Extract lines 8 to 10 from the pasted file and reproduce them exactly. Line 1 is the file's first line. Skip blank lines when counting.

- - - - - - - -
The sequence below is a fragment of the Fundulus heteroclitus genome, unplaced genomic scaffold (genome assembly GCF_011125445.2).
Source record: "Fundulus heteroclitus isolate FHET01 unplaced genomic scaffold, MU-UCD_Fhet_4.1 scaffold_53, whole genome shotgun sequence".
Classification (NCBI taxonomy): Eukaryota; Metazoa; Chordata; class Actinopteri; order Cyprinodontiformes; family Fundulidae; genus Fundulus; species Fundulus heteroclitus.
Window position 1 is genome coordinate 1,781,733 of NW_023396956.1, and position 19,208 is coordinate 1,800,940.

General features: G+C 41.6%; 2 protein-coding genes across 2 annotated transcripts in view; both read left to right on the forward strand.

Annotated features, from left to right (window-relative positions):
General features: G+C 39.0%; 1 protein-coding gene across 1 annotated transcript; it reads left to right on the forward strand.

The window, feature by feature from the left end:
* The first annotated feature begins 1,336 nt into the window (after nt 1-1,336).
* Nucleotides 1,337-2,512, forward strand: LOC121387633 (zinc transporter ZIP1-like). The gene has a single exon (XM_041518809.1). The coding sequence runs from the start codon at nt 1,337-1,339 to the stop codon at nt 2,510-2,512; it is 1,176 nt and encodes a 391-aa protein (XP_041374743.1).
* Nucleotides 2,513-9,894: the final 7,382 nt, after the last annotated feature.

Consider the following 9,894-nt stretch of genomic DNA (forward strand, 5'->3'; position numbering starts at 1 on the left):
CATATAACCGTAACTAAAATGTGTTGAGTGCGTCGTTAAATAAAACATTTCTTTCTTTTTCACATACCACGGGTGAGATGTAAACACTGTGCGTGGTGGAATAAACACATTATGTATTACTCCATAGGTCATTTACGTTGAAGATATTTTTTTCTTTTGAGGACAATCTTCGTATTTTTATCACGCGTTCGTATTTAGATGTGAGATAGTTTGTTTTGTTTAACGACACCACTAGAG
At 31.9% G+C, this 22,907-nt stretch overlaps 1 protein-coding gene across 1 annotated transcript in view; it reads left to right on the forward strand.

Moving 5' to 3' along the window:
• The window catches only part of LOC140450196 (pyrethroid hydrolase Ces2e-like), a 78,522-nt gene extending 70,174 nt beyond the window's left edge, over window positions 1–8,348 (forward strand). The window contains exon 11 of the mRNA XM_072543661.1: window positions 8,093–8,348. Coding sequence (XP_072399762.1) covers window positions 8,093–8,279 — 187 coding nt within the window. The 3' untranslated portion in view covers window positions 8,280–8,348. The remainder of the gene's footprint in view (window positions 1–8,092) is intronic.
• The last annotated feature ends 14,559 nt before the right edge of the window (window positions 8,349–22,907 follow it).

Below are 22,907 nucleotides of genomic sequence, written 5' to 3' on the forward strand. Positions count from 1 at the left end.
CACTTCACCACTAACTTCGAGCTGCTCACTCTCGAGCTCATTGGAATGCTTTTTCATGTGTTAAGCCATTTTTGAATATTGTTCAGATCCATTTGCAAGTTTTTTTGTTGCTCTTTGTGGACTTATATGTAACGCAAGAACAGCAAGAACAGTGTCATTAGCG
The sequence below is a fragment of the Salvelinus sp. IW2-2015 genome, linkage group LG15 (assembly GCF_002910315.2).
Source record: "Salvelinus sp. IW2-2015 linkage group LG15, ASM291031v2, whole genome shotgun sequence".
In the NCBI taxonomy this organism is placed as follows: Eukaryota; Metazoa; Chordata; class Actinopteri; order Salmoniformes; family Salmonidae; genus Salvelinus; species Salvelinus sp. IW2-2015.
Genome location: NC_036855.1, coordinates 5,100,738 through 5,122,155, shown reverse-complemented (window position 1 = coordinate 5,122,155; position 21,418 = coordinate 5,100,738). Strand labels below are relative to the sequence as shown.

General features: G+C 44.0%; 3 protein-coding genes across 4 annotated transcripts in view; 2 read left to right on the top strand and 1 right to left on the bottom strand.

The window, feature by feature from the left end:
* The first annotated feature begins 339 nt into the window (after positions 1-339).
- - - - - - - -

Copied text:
The window, feature by feature from the left end:
* The first annotated feature begins 1,336 nt into the window (after nt 1-1,336).
* Nucleotides 1,337-2,512, forward strand: LOC121387633 (zinc transporter ZIP1-like). The gene has a single exon (XM_041518809.1). The coding sequence runs from the start codon at nt 1,337-1,339 to the stop codon at nt 2,510-2,512; it is 1,176 nt and encodes a 391-aa protein (XP_041374743.1).